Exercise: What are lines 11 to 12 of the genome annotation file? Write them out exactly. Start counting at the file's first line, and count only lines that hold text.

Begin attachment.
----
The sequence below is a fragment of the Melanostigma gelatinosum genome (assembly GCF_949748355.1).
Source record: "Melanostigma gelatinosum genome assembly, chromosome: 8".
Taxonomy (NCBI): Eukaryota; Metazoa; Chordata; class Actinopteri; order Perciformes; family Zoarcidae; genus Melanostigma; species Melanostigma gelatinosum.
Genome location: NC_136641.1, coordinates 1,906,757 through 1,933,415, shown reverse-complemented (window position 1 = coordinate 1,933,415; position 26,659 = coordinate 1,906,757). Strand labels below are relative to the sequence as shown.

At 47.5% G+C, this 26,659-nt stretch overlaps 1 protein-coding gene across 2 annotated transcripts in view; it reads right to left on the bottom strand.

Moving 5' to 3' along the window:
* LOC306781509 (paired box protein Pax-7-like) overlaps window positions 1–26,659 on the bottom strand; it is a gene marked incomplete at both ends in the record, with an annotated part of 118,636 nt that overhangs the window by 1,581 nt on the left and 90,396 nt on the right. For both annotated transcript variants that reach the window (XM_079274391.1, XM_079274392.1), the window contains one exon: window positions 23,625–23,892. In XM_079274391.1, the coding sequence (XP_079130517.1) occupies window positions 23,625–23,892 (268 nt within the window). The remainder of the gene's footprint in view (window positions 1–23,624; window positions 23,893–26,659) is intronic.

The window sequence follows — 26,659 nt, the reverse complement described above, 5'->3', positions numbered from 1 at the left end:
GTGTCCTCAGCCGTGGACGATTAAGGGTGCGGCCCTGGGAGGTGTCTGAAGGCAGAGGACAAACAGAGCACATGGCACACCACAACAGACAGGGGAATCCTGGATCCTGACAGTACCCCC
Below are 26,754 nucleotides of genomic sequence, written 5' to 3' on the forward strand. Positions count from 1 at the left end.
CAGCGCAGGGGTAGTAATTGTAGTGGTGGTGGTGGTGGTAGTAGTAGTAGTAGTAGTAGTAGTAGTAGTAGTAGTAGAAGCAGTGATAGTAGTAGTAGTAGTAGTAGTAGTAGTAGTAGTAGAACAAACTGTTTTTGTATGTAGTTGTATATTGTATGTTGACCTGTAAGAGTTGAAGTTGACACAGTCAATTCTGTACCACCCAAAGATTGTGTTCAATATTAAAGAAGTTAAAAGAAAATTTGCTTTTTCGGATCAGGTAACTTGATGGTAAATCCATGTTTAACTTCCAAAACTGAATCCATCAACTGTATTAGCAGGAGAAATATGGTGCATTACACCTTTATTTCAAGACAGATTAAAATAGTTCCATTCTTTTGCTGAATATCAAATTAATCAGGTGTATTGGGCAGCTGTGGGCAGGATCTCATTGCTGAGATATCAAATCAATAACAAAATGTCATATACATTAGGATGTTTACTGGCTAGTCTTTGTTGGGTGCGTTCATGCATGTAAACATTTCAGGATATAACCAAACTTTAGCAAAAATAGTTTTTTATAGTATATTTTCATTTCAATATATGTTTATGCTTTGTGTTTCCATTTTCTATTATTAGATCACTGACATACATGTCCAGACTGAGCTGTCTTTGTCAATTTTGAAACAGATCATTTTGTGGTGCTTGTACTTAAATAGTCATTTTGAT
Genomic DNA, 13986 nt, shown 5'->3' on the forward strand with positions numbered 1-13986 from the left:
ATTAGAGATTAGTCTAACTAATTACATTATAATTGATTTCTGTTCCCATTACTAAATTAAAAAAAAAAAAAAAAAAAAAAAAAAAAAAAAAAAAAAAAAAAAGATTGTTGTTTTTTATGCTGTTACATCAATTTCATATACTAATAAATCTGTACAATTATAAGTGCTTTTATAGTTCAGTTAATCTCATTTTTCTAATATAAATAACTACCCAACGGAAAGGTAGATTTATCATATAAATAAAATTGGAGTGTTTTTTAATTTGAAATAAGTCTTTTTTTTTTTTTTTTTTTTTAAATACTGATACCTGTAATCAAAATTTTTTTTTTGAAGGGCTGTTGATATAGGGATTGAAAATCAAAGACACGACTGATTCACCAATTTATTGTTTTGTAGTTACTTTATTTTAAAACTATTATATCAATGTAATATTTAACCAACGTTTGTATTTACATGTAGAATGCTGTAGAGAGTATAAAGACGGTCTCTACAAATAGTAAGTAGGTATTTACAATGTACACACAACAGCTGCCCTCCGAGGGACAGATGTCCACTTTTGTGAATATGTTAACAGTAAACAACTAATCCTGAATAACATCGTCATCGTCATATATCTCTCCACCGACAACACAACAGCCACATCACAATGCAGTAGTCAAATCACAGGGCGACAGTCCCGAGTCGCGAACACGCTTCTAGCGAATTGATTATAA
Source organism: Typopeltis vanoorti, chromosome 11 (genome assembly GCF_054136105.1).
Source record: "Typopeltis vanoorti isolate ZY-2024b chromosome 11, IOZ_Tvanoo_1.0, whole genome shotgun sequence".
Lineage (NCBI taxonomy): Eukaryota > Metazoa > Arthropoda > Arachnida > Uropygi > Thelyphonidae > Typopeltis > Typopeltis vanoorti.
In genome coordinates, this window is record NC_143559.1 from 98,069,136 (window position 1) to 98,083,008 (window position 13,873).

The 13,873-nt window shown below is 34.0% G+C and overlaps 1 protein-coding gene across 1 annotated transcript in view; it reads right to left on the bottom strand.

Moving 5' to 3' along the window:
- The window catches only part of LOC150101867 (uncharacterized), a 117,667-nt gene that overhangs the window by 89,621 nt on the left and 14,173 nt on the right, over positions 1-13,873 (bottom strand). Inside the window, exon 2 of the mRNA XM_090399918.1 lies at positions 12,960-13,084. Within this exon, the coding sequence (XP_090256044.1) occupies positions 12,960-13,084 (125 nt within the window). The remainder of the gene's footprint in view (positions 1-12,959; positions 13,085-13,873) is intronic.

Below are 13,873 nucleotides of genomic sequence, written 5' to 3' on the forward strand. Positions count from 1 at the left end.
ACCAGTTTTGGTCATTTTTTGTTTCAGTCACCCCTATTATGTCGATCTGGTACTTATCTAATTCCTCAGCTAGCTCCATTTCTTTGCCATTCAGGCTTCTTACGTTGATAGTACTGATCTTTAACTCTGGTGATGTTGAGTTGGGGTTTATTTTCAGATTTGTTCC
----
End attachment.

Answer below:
CAGCGCAGGGGTAGTAATTGTAGTGGTGGTGGTGGTGGTAGTAGTAGTAGTAGTAGTAGTAGTAGTAGTAGTAGTAGAAGCAGTGATAGTAGTAGTAGTAGTAGTAGTAGTAGTAGTAGTAGAACAAACTGTTTTTGTATGTAGTTGTATATTGTATGTTGACCTGTAAGAGTTGAAGTTGACACAGTCAATTCTGTACCACCCAAAGATTGTGTTCAATATTAAAGAAGTTAAAAGAAAATTTGCTTTTTCGGATCAGGTAACTTGATGGTAAATCCATGTTTAACTTCCAAAACTGAATCCATCAACTGTATTAGCAGGAGAAATATGGTGCATTACACCTTTATTTCAAGACAGATTAAAATAGTTCCATTCTTTTGCTGAATATCAAATTAATCAGGTGTATTGGGCAGCTGTGGGCAGGATCTCATTGCTGAGATATCAAATCAATAACAAAATGTCATATACATTAGGATGTTTACTGGCTAGTCTTTGTTGGGTGCGTTCATGCATGTAAACATTTCAGGATATAACCAAACTTTAGCAAAAATAGTTTTTTATAGTATATTTTCATTTCAATATATGTTTATGCTTTGTGTTTCCATTTTCTATTATTAGATCACTGACATACATGTCCAGACTGAGCTGTCTTTGTCAATTTTGAAACAGATCATTTTGTGGTGCTTGTACTTAAATAGTCATTTTGAT
Genomic DNA, 13986 nt, shown 5'->3' on the forward strand with positions numbered 1-13986 from the left: